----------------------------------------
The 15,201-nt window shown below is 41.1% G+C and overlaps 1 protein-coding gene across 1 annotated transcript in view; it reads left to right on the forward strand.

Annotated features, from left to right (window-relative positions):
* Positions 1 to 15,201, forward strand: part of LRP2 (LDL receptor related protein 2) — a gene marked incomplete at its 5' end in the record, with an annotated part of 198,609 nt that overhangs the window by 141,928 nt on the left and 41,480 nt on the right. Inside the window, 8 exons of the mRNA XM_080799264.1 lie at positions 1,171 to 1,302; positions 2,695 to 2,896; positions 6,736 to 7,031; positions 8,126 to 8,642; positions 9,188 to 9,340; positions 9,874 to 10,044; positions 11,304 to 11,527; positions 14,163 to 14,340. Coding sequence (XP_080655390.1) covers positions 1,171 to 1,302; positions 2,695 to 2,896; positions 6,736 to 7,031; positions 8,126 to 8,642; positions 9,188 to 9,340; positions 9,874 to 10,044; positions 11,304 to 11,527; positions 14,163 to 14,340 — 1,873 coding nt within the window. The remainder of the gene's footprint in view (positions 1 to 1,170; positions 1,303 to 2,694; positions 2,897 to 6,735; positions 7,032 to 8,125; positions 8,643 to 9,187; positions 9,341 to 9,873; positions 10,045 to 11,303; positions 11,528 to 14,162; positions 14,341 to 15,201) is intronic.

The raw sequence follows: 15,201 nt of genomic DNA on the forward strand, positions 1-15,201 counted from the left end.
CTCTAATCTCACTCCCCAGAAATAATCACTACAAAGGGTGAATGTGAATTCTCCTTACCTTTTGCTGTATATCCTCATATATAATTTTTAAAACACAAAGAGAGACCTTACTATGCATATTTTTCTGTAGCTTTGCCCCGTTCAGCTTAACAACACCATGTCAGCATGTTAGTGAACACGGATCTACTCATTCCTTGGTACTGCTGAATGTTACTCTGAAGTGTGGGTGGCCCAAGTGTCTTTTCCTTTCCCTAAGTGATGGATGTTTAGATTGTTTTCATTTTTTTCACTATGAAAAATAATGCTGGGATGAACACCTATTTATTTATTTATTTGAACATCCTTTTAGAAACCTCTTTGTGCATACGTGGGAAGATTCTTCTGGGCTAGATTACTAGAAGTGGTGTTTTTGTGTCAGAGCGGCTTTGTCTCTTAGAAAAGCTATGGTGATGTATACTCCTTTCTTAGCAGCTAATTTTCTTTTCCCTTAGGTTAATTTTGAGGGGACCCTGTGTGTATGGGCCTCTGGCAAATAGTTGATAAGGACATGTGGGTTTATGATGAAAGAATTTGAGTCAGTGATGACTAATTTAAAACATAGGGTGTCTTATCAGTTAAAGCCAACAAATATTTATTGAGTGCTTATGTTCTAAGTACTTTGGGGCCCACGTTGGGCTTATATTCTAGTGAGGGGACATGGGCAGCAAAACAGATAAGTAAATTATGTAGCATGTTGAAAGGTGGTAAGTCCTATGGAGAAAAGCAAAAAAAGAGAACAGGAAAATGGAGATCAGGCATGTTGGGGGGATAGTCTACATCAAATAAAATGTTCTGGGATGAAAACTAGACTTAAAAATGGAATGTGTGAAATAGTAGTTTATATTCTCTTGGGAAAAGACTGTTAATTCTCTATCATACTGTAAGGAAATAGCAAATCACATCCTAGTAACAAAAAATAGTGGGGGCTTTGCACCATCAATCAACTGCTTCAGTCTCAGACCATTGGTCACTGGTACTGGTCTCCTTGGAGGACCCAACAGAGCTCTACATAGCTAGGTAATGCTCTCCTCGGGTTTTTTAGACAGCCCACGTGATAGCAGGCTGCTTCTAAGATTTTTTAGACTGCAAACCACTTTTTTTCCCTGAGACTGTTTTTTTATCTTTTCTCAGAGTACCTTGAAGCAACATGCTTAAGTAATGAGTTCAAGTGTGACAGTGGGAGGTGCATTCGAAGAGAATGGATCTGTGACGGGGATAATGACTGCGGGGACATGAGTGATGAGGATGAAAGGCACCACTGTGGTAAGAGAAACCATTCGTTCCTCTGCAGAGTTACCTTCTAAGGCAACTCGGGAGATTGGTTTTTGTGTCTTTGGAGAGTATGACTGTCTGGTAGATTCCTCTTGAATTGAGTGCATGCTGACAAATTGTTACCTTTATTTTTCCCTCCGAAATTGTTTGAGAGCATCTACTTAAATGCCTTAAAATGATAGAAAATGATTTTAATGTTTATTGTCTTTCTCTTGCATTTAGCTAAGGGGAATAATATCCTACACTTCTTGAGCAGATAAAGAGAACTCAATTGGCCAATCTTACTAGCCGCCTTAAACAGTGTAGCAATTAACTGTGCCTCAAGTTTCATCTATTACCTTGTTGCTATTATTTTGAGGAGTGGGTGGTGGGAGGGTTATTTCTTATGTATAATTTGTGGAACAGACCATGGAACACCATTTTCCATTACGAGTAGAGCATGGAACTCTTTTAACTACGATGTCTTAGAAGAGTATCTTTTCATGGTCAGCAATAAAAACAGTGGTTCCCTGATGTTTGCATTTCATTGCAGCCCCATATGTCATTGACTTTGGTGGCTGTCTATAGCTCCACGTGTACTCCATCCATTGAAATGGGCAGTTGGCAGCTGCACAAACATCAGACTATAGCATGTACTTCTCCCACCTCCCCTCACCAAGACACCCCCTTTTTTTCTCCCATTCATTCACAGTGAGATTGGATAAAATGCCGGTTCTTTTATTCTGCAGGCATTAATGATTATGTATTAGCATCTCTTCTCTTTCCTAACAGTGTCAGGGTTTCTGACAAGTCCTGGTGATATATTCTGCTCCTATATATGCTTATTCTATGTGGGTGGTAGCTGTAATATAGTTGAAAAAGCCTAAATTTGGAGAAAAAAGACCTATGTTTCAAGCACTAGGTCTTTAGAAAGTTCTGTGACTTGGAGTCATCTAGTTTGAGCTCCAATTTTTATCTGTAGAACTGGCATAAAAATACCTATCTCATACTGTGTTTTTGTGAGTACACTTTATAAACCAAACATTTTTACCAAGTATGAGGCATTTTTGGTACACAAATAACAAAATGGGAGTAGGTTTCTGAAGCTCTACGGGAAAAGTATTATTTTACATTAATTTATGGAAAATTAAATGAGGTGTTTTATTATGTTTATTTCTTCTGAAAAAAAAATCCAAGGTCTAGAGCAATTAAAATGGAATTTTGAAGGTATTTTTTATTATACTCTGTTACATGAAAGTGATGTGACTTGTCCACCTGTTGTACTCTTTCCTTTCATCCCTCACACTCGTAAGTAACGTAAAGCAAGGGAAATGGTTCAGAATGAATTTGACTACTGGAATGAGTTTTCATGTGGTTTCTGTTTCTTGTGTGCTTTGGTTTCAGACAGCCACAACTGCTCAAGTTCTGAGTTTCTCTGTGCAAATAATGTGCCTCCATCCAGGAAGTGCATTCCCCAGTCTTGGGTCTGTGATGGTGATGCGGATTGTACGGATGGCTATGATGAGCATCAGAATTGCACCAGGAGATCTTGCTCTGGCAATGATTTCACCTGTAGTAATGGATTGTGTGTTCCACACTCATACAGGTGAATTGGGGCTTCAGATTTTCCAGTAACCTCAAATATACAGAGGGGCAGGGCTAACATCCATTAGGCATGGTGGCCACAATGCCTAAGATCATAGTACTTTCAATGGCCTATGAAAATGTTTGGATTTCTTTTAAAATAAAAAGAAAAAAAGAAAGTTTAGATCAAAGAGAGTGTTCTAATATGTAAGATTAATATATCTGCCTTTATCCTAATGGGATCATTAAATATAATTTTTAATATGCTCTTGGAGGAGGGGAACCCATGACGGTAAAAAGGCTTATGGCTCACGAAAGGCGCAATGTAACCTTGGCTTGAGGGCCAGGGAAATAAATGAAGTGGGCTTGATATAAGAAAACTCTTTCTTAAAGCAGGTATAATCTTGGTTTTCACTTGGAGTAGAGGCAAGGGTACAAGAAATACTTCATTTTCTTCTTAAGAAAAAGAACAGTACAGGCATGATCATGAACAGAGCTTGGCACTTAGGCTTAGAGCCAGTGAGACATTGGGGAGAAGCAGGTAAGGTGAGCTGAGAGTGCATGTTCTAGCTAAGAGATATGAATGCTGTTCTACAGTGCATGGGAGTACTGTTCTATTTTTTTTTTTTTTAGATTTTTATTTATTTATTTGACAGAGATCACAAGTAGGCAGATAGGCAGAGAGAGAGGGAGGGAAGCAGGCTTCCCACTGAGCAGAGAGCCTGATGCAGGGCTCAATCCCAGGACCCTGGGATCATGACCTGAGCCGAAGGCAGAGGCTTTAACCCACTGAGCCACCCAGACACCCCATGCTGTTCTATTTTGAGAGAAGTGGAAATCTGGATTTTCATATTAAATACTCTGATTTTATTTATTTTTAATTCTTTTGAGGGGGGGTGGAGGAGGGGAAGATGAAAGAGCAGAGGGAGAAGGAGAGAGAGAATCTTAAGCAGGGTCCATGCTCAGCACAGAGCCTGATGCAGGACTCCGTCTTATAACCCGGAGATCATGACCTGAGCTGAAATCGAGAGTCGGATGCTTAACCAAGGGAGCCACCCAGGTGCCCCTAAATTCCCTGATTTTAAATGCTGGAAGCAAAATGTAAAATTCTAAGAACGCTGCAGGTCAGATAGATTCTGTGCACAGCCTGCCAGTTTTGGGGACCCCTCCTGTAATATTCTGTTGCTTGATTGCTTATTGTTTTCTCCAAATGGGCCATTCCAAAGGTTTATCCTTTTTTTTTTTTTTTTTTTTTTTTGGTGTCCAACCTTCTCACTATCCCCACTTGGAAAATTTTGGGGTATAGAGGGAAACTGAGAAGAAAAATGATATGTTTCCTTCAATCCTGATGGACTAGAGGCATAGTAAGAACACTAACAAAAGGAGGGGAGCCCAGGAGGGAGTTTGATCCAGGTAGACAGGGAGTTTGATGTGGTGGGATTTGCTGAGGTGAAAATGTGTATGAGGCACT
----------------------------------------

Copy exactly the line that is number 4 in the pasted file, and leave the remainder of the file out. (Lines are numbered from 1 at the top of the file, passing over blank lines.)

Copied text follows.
The raw sequence follows: 15,201 nt of genomic DNA on the forward strand, positions 1-15,201 counted from the left end.